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Report No. 211

C. Local Muslim Marriage and Divorce Registration Acts

There are Muslim Marriage and Divorce Registration Acts in force in six States providing for voluntary registration of marriages and divorces among the local Muslims. These States are as follows:

(i) West Bengal

(ii) Bihar

(iii) Jharkhand

(iv) Assam 19(v) Orissa

(vi) Meghalaya

The parent law among these is the old Bengal Mohammedan Marriage and Divorce Registration Act 1876 which is now in force in the first three of the above-named States.

The Orissa legislature re-enacted in 1949, with some changes, the old Bengal law of 1876 referred to above. Titled Orissa Mohammedan Marriage and Divorce Registration Act 1949, it extends to the whole State.

The Assam legislature had enacted a similar law in 1935 - the Assam Moslem Marriage and Divorce Registration Act. The newly created State of Meghalaya locally re-enacted this law in 1974 with no substantive change.

All these Acts empower the local governments to license suitable persons in various areas authorizing them to register marriages and divorces among the local Muslims. These persons, to be known as "Mohammedan Marriage Registrars", have to act as per the procedure laid down at length in the Acts. All the Acts also prescribe various forms for registration of marriages and different forms of divorce, including talaqs (divorce by husband) and khula (divorce at the instance of wife).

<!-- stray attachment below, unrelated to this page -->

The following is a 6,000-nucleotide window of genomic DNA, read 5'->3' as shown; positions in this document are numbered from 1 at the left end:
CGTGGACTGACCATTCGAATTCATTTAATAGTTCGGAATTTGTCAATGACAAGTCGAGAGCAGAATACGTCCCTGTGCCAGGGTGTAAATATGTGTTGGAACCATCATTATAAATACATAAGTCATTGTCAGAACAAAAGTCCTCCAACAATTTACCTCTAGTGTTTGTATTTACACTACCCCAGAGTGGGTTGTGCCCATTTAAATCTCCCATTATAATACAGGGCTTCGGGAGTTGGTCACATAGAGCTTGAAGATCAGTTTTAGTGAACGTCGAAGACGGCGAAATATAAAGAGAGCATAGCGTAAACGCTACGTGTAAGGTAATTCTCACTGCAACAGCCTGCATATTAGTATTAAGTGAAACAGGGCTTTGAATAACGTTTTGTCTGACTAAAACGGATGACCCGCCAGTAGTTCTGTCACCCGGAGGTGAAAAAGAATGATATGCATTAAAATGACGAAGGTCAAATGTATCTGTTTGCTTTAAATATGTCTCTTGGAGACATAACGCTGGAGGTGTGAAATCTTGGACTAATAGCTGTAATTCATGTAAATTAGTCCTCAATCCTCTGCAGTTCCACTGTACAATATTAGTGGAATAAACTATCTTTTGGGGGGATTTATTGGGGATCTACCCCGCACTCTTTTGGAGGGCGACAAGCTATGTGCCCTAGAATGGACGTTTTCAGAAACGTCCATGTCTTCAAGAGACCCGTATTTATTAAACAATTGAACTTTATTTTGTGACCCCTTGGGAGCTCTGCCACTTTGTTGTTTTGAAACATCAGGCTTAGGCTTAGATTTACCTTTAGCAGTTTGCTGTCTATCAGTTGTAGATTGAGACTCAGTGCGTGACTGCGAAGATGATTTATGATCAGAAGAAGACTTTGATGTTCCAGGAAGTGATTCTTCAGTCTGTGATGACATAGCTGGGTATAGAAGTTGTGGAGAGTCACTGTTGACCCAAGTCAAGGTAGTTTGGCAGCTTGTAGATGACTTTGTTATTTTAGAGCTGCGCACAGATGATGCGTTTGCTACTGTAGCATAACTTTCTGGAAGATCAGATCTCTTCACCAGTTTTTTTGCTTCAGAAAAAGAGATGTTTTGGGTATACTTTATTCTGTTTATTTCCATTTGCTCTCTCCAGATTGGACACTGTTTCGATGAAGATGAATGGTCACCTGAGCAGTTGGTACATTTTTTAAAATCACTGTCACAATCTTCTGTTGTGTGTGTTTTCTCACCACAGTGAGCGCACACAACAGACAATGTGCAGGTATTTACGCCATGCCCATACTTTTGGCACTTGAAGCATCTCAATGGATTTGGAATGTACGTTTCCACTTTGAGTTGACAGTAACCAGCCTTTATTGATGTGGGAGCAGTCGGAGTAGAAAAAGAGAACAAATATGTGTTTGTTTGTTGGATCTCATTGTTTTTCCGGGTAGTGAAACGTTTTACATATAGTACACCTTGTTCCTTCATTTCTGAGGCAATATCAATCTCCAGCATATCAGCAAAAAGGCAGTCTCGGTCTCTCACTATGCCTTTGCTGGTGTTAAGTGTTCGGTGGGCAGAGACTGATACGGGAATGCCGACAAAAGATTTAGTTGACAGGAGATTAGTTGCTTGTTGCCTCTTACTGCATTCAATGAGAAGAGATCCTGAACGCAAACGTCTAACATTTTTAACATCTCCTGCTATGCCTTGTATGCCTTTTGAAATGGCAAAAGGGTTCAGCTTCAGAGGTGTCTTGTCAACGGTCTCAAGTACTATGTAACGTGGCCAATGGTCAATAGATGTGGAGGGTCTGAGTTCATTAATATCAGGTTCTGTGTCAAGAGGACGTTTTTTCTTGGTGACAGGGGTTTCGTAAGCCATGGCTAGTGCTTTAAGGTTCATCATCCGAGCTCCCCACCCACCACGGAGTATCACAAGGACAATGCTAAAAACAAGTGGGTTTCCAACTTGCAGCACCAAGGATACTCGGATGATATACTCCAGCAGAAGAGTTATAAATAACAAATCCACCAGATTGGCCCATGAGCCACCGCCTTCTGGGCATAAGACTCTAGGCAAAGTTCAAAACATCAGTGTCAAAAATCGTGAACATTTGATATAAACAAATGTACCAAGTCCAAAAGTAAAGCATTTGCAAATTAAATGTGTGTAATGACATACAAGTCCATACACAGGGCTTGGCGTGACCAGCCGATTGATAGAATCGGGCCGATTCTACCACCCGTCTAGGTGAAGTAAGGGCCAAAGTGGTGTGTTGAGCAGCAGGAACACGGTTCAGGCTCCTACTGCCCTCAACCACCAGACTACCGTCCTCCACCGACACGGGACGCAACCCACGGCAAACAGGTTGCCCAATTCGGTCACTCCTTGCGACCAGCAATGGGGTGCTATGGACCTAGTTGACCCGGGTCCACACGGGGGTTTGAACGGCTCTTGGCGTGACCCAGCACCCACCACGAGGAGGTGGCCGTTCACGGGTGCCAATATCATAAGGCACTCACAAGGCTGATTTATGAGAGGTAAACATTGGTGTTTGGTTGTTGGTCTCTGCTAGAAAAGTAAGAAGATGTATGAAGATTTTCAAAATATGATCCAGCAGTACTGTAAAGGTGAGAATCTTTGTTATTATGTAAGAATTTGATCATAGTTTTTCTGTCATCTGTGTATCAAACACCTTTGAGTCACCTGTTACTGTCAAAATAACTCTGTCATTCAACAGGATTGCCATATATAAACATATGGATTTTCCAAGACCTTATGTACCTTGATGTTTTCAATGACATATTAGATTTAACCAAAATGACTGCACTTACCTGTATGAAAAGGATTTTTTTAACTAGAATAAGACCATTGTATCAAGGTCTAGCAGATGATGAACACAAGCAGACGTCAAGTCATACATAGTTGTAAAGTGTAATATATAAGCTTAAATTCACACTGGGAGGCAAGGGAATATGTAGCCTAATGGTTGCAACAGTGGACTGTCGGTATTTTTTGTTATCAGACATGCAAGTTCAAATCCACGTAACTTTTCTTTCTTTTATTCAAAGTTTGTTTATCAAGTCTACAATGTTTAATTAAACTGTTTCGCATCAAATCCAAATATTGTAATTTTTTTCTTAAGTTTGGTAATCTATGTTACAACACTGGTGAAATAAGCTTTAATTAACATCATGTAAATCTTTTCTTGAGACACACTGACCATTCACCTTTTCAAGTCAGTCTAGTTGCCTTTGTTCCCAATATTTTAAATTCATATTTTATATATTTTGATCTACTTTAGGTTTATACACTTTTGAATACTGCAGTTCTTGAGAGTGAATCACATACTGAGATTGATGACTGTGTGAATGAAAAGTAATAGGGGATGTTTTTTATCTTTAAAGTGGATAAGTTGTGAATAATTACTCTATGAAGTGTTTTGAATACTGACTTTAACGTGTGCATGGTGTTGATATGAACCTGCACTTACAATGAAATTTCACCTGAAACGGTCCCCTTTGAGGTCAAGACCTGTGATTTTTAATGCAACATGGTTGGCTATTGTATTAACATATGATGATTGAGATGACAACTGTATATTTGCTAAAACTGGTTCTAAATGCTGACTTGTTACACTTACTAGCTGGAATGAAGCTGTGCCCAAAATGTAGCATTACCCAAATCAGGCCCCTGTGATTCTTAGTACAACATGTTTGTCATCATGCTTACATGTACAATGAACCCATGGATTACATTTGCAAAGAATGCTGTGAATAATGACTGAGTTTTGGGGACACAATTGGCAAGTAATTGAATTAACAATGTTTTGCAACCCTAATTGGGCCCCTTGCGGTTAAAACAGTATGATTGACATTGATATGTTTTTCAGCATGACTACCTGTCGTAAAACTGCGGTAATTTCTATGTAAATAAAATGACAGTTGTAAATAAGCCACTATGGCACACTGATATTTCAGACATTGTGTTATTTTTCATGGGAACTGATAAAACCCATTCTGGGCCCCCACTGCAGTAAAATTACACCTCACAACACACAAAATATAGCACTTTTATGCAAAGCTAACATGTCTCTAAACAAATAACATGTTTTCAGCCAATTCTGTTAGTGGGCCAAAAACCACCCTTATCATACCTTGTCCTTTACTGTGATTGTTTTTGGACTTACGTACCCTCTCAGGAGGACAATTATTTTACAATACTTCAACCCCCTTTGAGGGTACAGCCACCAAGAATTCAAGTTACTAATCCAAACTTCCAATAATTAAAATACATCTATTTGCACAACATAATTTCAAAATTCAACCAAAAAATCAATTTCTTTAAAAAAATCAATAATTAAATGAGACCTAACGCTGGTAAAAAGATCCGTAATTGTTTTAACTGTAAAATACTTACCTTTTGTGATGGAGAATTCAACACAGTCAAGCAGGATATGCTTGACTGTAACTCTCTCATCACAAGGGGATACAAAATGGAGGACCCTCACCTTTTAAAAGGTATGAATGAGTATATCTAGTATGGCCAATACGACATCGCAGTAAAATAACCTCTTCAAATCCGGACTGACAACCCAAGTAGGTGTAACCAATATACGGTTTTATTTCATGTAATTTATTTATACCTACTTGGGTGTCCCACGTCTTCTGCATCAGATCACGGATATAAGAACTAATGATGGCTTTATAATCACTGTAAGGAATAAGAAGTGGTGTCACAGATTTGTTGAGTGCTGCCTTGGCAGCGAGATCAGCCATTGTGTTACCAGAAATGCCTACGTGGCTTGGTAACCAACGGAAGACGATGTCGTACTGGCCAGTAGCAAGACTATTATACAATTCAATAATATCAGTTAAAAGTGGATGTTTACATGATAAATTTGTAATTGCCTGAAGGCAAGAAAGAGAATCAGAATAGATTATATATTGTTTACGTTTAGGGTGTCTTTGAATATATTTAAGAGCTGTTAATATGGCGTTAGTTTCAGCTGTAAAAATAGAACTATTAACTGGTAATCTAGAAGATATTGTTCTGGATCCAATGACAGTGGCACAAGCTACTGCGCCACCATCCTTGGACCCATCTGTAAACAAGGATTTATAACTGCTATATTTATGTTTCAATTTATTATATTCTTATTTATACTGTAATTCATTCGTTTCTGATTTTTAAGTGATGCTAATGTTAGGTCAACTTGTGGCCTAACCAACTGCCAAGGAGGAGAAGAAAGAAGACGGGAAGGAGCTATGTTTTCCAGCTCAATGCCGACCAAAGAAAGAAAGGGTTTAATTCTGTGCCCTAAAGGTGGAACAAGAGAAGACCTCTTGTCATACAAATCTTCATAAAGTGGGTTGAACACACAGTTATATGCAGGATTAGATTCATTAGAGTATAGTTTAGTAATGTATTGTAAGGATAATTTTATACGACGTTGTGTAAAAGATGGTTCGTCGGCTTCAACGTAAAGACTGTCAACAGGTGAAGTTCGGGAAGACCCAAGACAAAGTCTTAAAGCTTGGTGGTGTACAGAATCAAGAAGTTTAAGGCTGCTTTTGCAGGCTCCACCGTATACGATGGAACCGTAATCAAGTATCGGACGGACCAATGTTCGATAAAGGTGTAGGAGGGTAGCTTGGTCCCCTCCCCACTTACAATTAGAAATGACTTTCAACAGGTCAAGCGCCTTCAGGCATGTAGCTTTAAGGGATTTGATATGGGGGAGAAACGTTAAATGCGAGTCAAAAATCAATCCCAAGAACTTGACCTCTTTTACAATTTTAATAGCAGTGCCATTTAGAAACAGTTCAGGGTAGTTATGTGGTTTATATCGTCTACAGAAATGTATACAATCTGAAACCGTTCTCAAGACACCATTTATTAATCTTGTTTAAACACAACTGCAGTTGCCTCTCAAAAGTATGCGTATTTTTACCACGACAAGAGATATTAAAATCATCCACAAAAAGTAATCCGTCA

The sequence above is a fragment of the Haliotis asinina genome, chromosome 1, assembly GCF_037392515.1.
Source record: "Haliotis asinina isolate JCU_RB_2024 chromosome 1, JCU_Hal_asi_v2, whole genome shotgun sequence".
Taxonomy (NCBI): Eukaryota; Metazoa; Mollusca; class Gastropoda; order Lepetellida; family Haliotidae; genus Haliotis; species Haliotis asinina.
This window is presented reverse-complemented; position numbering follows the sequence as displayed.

The position of the Mohammedan Marriage Registrars appointed under these Acts is akin to the kazis appointed under the central kazis Act 1880. Like the latter, all these local Acts also clarify that the presence of a State-appointed Mohammedan Marriage Registrar will not be obligatory for any marriage, and also that neither non-registration would affect the validity of any marriage nor will mere registration validate a marriage which is otherwise invalid under Muslim law. Registration under these Acts is thus a mere facility provided by law.

All the Mohammedan Registrars licensed under these Acts have to function under the general superintendence of District Registrars functioning under the Registration Act 1908 and are required to transmit to them their registration records every month. The Inspector-General of Registration functioning in the State under that Act has to exercise control on all Mohammedan Marriage Registrars and issue regulations for their guidance.

All these Acts empower the State Government to make Rules for carrying out their purposes, and such Rules have been made and amended from time to time.

Under the Rules framed under the Bengal law of 1876 a Permanent Committee headed by the Inspector-General of Registrar oversees appointments, suspension and removal of Mohammedan Registrars. With the approval of the Government the Committee can also examine from time to time their knowledge of Muslim law.

In some of the States where such Acts are in force the Rules made thereunder have been made applicable also to the kazis functioning under the central kazis Act 1880 (detailed above). These Rules are, however, not being followed in practice for fear of resentment by the clerics who do have a strong hold upon the society.

In the State of Jammu and Kashmir a Muslim Marriage Registration Act was enacted in 1981, providing for compulsory registration, but had to be soon withdrawn due to stiff opposition by community leaders.

Laws on Registration of Marriage and Divorce - A Proposal for consolidation and reform Back

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